Bases of Confrontation: the US Military Empire. On 26 October the New York Times carried an intriguing commentary about spying.
Its front page headlined a 1200 word report which included the statement that “Russian submarines and spy ships are aggressively operating near the crucial undersea cables that carry almost all global Internet communications, raising concerns among some US military and intelligence officials that the Russians might be planning to attack those lines in times of tension or conflict.” It is obvious that in the event of conflict Russia would do its best to destroy enemy undersea communications cables, just as its adversaries would try to do the same, but this wasn’t the point of the article, which somewhat lamely went on to admit that “there is no evidence yet of any cable cutting.”
Church Committee, White House and CIA. Washington, D.C., July 20, 2015 - Forty years ago this year, Congress’s first serious inquiry into CIA abuses faced many of the same political and bureaucratic obstructions as Senate investigators have confronted in assessing Intelligence Community performance since the September 11, 2001, terrorist attacks.
A Conversation With CIA Whistleblower John Kiriakou. John Kiriakou is widely known as the former CIA case officer who, in an interview with ABC News in late 2007, confirmed that the CIA had tortured al Qaeda prisoner Abu Zubaydah on the waterboard.
Kiriakou was aware of only one instance in which Zubaydah was waterboarded, but his revelations set off a slew of investigations that sent America’s secret clique of torturers and their political bosses running for cover. A Private Tour of the CIA's Incredible Museum. A chill wind whipped off the Warnow as a retired railroad worker shuffled through the streets of the port city of Rostock one winter night in 1956.
He wore the drab clothes typical of East German residents. But when a second man appeared from the shadows, the elderly German revealed that he was wearing a pair of distinctive gold cuff links embossed with the helmet of the Greek goddess Athena and a small sword. The second man wore an identical pair. Declassification Engine. FBI Admits It's Not Really About Law Enforcement Any More; Ignores Lots Of Crimes To Focus On Creating Fake Terror Plots. A couple years ago, it was revealed that the FBI noted in one of its "counterterrorism training manuals" that FBI agents could "bend or suspend the law and impinge upon the freedoms of others," which seemed kind of odd for a government agency who claimed its "primary function" was "law enforcement.
" You'd think that playing by the rules would be kind of important. However, as John Hudson at Foreign Policy has noted, at some point last summer, the FBI quietly changed its fact sheet, so that it no longer says that "law enforcement" is its primary function, replacing it with "national security. " Of course, I thought we already had a "national security" agency -- known as the "National Security Agency. " James Clapper: Spying On Leaders Not Significant Enough To Tell Congress. WASHINGTON -- It is "unrealistic" for the White House to know about reported United States eavesdropping on foreign leaders, and perfectly reasonable for intelligence officials to have neglected to tell Congress, Director of National Intelligence James Clapper argued Tuesday.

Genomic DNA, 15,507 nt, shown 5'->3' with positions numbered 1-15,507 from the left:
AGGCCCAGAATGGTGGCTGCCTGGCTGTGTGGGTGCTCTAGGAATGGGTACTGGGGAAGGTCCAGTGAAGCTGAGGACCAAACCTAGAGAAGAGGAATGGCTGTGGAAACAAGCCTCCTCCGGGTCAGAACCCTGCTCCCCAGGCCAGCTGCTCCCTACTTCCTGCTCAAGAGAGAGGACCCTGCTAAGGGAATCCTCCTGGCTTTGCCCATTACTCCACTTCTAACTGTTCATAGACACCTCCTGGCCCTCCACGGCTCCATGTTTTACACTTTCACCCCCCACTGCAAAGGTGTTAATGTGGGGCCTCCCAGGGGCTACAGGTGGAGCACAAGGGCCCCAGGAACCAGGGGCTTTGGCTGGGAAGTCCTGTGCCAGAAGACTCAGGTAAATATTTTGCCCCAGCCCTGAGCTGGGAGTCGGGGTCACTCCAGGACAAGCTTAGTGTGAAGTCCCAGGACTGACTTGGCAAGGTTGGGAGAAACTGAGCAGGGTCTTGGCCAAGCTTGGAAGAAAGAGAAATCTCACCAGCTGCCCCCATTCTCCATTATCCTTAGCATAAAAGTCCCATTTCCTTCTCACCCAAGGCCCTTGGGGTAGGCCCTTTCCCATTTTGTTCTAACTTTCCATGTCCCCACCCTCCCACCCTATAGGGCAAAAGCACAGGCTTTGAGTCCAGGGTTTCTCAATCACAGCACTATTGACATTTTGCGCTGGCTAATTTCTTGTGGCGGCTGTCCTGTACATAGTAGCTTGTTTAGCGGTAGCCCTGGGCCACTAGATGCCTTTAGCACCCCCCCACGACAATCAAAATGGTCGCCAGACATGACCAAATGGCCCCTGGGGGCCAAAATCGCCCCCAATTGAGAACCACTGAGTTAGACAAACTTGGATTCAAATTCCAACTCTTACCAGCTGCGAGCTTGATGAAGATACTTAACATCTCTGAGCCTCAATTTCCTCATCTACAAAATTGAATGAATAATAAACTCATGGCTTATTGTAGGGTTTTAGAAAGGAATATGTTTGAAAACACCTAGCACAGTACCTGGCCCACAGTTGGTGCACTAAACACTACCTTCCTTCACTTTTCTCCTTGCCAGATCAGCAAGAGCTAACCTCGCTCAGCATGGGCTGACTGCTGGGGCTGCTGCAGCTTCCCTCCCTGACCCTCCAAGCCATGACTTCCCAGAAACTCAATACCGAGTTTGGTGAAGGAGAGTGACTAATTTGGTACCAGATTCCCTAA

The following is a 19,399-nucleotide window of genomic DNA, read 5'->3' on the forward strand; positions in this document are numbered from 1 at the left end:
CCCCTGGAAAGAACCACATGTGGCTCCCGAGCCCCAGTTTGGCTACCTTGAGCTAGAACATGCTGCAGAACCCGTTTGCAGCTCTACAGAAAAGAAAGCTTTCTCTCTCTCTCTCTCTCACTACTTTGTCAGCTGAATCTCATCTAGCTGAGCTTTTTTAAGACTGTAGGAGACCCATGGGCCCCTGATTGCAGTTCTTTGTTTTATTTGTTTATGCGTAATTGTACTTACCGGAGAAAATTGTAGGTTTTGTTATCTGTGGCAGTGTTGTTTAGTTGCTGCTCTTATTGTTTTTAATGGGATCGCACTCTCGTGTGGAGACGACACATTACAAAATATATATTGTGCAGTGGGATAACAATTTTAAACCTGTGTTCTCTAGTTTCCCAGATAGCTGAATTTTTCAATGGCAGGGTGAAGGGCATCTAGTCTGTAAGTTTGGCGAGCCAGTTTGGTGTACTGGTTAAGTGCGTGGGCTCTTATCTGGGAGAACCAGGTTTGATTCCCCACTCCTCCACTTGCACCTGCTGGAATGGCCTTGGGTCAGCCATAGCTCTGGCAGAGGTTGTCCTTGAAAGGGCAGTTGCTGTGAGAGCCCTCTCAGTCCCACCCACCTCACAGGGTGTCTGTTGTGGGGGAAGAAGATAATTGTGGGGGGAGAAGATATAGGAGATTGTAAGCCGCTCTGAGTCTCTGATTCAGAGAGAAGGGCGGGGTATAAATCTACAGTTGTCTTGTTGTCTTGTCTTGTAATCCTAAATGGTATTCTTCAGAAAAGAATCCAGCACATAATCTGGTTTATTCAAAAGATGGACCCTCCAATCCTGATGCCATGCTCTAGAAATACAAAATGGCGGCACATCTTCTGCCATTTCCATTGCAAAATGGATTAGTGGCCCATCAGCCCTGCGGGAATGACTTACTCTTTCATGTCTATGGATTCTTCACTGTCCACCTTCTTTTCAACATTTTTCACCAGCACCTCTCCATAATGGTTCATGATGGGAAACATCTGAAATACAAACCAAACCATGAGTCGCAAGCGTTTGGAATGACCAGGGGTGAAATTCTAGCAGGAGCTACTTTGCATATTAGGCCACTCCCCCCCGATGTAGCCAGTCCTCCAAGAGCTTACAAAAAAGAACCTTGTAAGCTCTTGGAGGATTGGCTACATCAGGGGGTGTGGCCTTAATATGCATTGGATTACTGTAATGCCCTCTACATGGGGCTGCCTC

Clapper was among a clutch of officials who trouped to Capitol Hill to testify to Congress about the ongoing surveillance programs revealed over the summer by National Security Agency leaker Edward Snowden. But their appearance came after revelations that the U.S. monitored the phones of other leaders, including allies such as German Chancellor Angela Merkel. Clapper suggested such activities were not particularly remarkable and didn't rise to the significance meriting explicit notification to Congress or the White House. He said trying to figure out what foreign leaders are thinking is a mainstay of his job. Greenwald: Is U.S. Exaggerating Qaeda Threat to Silence NSA Critics? How the NSA’s High-Tech Surveillance Helped Europeans Catch Terrorists. NSA Director Gen.
Keith Alexander testifies before the House Select Intelligence Committee on the NSA's PRISM program during a hearing in Washington, D.C., on June 18, 2013. (Saul Loeb/AFP/Getty Images) Aroud later returned to Europe, remarried and started an Islamist website that attracted a group of French and Belgian extremists. Led by her second husband, Moez Garsallaoui , half-a-dozen of them went to Waziristan, where they joined several thousand al-Qaida fighters, including a Latino convert from Long Island, learned to make bombs and plotted against the West with terrorist kingpins.
The authorities — American, Belgian, French, Swiss, Italian, Turkish — were all over them. U.S. surveillance had tracked their radicalization, their emails from Pakistan, even calls made to their mothers before they trudged through snowy Iranian mountains. The militants took precautions, changing laptops and using Internet cafes. “We were inside their computers,” a source said. Bill Moyers & Glenn Greenwald on the High Cost of Government Secrecy.
People visit a make-shift memorial on Boylston Street on April 20, 2013, near the scene of the Boston Marathon explosions.Photo Credit: AFP April 27, 2013 | Like this article?
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